Given the fact that the rapper appeared to indicate her willingness to be interviewed by Brundle to her handlers around her, many have blamed them, not her, for the failed interaction. He himself tweeted the day after the incident to say that he didn’t care about being brushed off, but that Megan’s bodyguards could have been a bit more respectful.

Whilst it’s clear that her bodyguards were the ones blocking Brundle, I’d like to highlight the fact that they too were simply doing their job, just like everyone else on that grid. The bodyguards of a major American rapper can be excused for perhaps not recognising a presenter from Sky Sports UK, and therefore having a slightly harsh attitude towards him.

The behaviour of these bodyguards has now been somewhat over-inflated into an act of disrespect rather than what was likely just a poor attempt to move her along, and it’s especially understandable given Megan’s recent experiences that the general public seems to either be ignoring or unaware of.

Megan was shot by another American rapper, Tory Lanez just last year, who she now has a protective order against. She subsequently penned an emotive op-ed in The New York Times about it, entitled ‘Why I Speak Up For Black Women’.

I implore anyone questioning the presence or attitude of her bodyguards to read it and understand why she might have brought additional security to a high-profile event with over 400,000 members of the public in attendance, and why this security might take their job as seriously as they did, especially in a state whose recent abortion legislation has demonstrated America’s hostility towards black women in particular.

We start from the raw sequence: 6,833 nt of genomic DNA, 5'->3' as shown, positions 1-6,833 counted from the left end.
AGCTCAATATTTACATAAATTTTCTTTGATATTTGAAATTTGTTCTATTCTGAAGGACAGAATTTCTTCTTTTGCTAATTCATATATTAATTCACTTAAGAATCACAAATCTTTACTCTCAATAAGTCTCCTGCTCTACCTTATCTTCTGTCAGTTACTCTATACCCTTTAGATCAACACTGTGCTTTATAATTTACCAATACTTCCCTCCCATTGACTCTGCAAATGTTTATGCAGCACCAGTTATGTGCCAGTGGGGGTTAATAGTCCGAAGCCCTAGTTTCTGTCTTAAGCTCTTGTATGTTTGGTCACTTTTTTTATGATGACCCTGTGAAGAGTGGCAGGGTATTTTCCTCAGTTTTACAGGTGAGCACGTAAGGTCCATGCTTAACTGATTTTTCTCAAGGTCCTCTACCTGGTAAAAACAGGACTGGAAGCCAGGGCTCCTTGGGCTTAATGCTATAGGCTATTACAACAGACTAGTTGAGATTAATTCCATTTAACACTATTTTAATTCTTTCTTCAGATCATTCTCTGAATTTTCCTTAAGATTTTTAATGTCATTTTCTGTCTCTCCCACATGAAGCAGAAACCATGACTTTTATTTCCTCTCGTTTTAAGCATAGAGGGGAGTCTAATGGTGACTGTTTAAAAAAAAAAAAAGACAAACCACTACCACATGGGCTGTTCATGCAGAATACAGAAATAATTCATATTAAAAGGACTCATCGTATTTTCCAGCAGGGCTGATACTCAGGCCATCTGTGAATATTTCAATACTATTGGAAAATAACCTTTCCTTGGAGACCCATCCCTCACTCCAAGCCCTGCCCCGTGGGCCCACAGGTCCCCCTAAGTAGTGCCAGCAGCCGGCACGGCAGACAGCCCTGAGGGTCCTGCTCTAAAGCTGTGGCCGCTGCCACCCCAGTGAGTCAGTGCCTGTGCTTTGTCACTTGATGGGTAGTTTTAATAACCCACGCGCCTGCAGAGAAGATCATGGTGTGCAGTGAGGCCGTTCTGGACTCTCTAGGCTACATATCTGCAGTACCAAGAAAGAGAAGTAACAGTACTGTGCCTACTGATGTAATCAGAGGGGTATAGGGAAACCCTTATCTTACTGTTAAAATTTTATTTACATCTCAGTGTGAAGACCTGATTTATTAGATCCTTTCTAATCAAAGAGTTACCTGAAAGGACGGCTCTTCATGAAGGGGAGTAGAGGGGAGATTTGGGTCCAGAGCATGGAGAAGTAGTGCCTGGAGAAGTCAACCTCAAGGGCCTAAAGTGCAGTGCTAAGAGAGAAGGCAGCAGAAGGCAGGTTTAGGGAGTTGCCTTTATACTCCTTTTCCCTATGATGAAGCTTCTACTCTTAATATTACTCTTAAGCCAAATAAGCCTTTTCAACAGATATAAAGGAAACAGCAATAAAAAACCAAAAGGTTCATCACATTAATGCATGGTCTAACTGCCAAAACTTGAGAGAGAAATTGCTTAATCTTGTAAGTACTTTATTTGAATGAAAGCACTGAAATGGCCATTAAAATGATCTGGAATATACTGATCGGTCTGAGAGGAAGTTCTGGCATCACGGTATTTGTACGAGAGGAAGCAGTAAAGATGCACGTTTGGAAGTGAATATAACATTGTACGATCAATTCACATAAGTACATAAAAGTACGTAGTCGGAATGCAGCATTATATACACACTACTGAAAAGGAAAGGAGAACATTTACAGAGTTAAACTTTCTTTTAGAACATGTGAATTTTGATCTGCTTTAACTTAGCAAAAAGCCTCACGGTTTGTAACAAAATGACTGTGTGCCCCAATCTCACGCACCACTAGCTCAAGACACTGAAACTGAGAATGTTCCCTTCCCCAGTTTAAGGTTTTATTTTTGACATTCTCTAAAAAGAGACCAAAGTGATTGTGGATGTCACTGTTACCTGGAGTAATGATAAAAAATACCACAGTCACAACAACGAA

In response to the interaction between Megan and Martin Brundle, the reaction of fans initially consisted of people finding it funny. This has now escalated to barrages of F1 fans questioning who she is and why she bothered attending a race.

Megan has never publicly indicated that she isn’t an F1 fan – she may, as far as we know, be as invested in the championship fight as the rest of us, as many celebrities on the grid seemed to be, and even if she is not a superfan of the sport, the presence of a major celebrity at a Grand Prix isn’t something new to Formula 1. The Red Bull Racing team that hosted her in the paddock clearly knew who she was.

For a sport that constantly claims to be trying to attract new fans, the extreme reaction to this incident isn’t helpful. It supports the narrative that only those who are superfans of our sport can engage with it, and that celebrities can’t simply attend because it’s cool or fun.

If we want to expand our audiences, we need to let more people in. Imagine if tennis fans uproariously complained on social media that Clare Balding had been blocked from speaking to the Queen at Wimbledon – it would be ridiculous. Formula 1 is one of the biggest sports in the world, and fans need to start recognising that, with a more open attitude to celebrities they might not know, or that want to attend casually and not as headline guests.


You’re not obligated to recognise Megan Thee Stallion – just as she’s not obligated to recognise a Sky Sports presenter at one of the most famous sporting events in the USA, or, indeed, interact with him.

Megan Thee Stallion: Why I Speak Up for Black Women | NYT Opinion

Amelia Taylor is the author of “formulaAMELIA” details at formulaamelia.com
Copyright ©2021 formulaAMELIA

[Note: The opinions expressed on this website are those of the author’s and do not necessarily reflect the opinions of the editors and/or publishers.]